The term Cyber Monday was coined only about five years ago -- but that day of frenzied online shopping, coming on the heels of the Thanksgiving holiday weekend, is already a major part of U.S. retail sales culture. The National Retail Federation estimates nearly 107 million Americans shopped on Cyber Monday this year -- up about 10% from 2009. And an NRF survey released before Thanksgiving reported more than 88% of retailers were planning special Cyber Monday promotions.
It's probably no coincidence, then, that the feds made a major announcement on Cyber Monday: They had seized 82 domain names of commercial websites they allege were engaged in the illegal sale and distribution of counterfeit goods and pirated copyrighted works.
According to a Department of Justice statement, the operation targeted bogus online retailers dealing in a wide spectrum of counterfeit goods, ranging from clothing and fashion accessories to sporting equipment, DVD sets, music and software. "By seizing these domain names, we have disrupted the sale of thousands of counterfeit items, while also cutting off funds to those willing to exploit the ingenuity of others for their own personal gain," said U.S. Attorney General Eric Holder
According to the Justice Department, a lot of the counterfeit goods were shipped from suppliers in other countries directly into the U.S. via international express mail.
Cyber-Criminals Can Sucker Even Savvy Users
It's not just retailers and intellectual property-holders being hurt by fraudulent online sites. "I would bet 5% of the websites being accessed [by consumers on Cyber Monday] are not legitimate," says Paul Bauer, chair of the Department of Business Information and Analytics at the University of Denver's Daniels College of Business.
Internet criminals have become amazingly sophisticated, he says -- even fooling people who consider themselves web-savvy when it comes to online shopping.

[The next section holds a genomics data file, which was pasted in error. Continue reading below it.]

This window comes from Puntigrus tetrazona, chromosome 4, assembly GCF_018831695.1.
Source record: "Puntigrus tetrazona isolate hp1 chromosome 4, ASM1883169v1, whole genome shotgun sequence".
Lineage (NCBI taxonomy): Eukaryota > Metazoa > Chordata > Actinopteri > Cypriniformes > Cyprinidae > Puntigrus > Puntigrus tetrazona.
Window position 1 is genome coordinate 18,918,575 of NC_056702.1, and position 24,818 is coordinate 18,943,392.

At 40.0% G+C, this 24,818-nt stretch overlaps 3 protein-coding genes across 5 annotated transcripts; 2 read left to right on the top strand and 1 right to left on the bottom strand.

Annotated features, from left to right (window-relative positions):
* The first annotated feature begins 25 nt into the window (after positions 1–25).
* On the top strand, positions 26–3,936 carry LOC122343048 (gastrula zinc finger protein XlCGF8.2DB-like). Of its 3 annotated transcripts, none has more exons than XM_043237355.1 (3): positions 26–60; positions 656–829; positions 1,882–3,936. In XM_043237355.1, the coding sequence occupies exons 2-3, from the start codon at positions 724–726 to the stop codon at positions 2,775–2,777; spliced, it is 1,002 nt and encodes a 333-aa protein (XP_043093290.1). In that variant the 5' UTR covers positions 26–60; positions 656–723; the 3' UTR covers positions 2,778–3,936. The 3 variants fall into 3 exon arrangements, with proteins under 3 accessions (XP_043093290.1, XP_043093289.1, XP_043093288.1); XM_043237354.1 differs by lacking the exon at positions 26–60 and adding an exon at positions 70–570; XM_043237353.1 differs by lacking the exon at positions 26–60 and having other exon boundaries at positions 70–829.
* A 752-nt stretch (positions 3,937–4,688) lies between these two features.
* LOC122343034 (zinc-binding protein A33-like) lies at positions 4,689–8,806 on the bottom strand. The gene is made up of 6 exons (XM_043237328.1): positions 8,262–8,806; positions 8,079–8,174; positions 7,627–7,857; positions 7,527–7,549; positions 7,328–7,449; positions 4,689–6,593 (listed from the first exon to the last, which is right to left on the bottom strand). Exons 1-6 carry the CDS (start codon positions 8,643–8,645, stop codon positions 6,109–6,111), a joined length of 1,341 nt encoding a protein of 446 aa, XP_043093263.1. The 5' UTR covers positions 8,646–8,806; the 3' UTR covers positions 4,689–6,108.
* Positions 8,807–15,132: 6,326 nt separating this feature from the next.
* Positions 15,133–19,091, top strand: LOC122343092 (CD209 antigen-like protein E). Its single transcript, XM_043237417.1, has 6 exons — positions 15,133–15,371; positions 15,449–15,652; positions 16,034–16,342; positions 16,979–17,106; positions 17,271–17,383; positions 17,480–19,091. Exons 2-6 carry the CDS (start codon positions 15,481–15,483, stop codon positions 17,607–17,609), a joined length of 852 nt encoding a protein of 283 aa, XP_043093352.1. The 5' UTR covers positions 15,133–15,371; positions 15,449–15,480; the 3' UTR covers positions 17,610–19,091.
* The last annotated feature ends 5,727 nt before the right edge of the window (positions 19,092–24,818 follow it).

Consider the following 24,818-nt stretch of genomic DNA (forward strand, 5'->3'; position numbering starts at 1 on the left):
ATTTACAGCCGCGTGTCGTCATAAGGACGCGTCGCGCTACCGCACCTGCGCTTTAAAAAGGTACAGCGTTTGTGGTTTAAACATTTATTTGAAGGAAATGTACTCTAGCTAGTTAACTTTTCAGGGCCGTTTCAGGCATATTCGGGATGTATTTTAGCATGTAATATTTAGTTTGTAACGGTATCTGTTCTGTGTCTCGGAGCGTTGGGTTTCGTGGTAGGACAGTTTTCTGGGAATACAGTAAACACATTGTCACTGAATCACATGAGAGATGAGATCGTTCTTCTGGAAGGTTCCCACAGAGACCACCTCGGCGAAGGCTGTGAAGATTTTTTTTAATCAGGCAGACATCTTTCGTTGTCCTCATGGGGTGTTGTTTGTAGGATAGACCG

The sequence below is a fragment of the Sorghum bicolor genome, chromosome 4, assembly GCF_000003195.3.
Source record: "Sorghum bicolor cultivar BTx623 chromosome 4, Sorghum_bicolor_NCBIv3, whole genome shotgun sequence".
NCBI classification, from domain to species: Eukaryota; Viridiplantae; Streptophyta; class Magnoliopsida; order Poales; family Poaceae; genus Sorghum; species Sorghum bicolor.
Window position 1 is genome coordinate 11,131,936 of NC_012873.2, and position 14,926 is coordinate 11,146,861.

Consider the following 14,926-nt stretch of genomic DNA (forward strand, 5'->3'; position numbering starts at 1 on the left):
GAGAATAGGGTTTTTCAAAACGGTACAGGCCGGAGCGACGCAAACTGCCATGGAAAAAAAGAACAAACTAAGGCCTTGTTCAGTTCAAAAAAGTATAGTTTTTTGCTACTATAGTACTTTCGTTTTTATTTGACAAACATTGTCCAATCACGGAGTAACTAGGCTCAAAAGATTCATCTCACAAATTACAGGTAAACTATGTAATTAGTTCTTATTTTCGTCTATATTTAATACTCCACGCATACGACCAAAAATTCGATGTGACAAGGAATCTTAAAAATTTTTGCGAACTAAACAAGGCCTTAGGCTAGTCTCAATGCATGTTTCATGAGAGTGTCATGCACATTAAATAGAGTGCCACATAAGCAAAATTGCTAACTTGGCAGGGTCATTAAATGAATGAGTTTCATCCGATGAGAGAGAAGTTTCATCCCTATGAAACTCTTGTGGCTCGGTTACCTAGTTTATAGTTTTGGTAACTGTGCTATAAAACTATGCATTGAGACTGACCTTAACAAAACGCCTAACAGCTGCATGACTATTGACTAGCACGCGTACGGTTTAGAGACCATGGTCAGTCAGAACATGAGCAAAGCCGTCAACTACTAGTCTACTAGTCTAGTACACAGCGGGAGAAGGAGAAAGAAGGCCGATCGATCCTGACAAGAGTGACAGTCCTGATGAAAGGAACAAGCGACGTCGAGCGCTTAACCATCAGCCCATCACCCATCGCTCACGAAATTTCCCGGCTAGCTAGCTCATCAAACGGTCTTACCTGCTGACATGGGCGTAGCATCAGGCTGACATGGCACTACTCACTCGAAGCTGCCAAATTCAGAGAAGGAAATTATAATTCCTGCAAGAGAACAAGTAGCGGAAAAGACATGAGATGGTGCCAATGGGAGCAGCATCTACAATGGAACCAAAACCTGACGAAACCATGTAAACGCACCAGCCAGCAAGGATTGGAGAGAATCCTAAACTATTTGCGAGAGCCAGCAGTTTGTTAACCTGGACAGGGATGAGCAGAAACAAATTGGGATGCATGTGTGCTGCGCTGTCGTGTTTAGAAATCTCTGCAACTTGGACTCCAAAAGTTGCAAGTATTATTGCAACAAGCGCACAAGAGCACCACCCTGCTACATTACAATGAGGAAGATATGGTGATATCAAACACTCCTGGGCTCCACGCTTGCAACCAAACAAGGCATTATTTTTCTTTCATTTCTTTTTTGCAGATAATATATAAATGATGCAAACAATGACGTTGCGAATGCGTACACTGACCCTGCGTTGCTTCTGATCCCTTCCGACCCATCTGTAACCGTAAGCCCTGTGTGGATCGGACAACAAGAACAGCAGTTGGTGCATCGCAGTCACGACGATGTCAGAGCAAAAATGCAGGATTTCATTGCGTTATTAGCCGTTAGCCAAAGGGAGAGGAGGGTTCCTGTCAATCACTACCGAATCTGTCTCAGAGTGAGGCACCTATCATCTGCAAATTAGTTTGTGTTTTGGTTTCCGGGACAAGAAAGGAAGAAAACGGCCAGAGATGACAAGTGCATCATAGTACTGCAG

Bauer offers himself as an example. About a year ago, he was making his mortgage payment online. "Within five minutes of paying it," he remembers, " I get back this email saying there was a problem with it; would you please click here. And I did, initially. But then I went, wait a minute -- that didn't come from [my bank]. In fact, I checked the IP address, and it was not from [the bank]. Somebody was monitoring their website close enough -- sitting on a router somewhere on the Internet -- that they were then able to send back that email. I damn-near fell for it."
Online fraudsters also set up up their fraud sites with Web addresses very similar to those of legitimate e-commerce sites, counting on the fact that consumers often mistype URLs. Another scheme is to redirect online shoppers to such bogus sites.
"They can set up the same level of security with certificates, so everything will look legitimate," says Bauer, "but the fact is that you aren't where you thought you were, [and that] exposes you to credit card theft."
The best thing online consumers can do is remain vigilant to potential fraud and watch where they shop. "Buyer beware," says Bauer. "There are bad guys out there, everywhere, trying to take your money. We haven't been able to design [the Internet] to shut that down completely. But this bust, taking away 82 domains, is a step in the right direction."